Blog Post

KM and Theory X thinking

Posted to Gurteen Knowledge-Log by David Gurteen on 17 February 2010



KM and Theory X thinking
WeblogGurteen Knowledge Log
Knowledge LetterAppears in the Gurteen Knowledge Letter issue: 116
Posted DateWednesday 17 February 2010 17:21 GMT
Posted ByDavid Gurteen
PeopleDouglas McGregor 

You may be familiar with Douglas McGregor's "Theory X and Theory Y". Theory X says that "employees are lazy, inherently dislike work and will avoid it if they can" and thus Theory X managers believe that workers need to be closely supervised and comprehensive systems of controls developed. On the other hand Theory Y managers believe that, given the right conditions, most people want to do a good job.

In Theory Y, management assumes employees may be ambitious and self-motivated and exercise self-control. It is believed that employees enjoy their mental and physical work duties. According to Papa, to them work is as natural as play. They possess the ability for creative problem solving, but their talents are underused in most organizations.

Given the proper conditions, theory Y managers believe that employees will learn to seek out and accept responsibility and to exercise self-control and self-direction in accomplishing objectives to which they are committed. A Theory Y manager believes that, given the right conditions, most people will want to do well at work. They believe that the satisfaction of doing a good job is a strong motivation. Many people interpret Theory Y as a positive set of beliefs about workers.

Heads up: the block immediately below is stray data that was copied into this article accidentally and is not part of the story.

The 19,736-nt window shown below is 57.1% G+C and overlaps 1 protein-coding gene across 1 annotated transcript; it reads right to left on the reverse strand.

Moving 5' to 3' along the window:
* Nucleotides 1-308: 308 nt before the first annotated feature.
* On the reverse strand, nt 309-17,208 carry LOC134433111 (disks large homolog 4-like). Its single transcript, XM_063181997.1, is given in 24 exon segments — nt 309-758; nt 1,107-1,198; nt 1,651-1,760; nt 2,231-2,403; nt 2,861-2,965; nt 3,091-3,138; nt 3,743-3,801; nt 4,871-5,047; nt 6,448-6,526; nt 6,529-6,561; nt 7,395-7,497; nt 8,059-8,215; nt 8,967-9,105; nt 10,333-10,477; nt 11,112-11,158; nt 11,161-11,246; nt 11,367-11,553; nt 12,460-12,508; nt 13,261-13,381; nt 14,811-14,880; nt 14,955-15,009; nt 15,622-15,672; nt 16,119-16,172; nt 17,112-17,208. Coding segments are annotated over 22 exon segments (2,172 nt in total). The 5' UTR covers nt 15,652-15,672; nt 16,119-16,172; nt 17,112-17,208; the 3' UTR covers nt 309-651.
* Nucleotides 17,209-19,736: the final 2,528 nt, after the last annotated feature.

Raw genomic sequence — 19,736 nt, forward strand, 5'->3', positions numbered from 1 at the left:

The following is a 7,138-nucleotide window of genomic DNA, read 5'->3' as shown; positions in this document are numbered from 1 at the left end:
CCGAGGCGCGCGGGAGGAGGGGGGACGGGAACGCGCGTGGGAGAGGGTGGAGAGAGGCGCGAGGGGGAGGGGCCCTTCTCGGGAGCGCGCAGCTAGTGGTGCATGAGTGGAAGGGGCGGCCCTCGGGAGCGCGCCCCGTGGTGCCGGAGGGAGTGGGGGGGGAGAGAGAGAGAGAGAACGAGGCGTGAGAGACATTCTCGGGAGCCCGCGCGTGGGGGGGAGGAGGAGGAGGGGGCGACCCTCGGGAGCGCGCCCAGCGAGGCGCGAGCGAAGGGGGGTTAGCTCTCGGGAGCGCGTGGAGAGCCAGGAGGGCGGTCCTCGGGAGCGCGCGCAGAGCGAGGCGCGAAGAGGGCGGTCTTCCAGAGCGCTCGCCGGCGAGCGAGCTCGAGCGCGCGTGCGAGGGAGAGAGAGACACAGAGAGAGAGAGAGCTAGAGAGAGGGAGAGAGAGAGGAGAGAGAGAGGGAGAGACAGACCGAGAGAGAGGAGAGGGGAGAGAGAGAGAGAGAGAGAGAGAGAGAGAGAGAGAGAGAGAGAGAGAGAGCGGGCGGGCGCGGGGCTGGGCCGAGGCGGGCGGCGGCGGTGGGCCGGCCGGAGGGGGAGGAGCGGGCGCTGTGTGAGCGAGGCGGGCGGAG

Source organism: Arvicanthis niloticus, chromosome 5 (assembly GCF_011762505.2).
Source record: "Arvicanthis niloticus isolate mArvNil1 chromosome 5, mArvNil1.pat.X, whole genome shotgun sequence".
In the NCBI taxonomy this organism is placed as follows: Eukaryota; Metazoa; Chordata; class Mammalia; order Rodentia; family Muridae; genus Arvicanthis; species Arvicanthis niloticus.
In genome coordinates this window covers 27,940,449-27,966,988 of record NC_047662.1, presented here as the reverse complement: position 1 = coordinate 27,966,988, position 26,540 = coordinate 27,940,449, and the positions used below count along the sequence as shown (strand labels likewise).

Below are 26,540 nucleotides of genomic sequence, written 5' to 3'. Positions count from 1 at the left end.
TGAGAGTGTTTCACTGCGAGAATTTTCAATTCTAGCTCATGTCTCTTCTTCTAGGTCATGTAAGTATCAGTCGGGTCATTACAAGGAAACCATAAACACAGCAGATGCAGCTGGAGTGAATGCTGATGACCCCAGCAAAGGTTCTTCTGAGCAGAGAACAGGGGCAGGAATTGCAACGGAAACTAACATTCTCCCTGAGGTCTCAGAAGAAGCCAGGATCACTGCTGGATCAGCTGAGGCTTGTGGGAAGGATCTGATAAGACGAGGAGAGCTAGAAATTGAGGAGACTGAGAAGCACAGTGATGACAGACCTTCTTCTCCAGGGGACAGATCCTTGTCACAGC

A close reading of The Human Side of Enterprise reveals that McGregor simply argues for managers to be open to a more positive view of workers and the possibilities that this creates. He thinks that Theory Y managers are more likely than Theory X managers to develop the climate of trust with employees that is required for human resource development. It's here through human resource development that is a crucial aspect of any organization. This would include managers communicating openly with subordinates, minimizing the difference between superior-subordinate relationships, creating a comfortable environment in which subordinates can develop and use their abilities. This climate would include the sharing of decision making so that subordinates have say in decisions that influence them. This theory is a positive view to the employees.

The more I talk to KM managers the more I come to believe that Theory X thinking runs deep in KM even when people strongly deny it. KMers frequently ask me or others in on-line forums - "how to do you motivate or incentivise people?" "how do you make people share their knowledge?" or they are looking for ways to manipulate people into using some KM tool or another. I can often discern in their wording that just beneath the surface they think other people are lazy or stupid. It's Theory X thinking!

To my mind - the problem does not lie with the employees - it lies with the managers and a deeply rooted Theory X mindset!

If you are interested in Knowledge Management, the Knowledge Café or the role of conversation in organizational life then you my be interested in this online book I am writing on Conversational Leadership
David Gurteen

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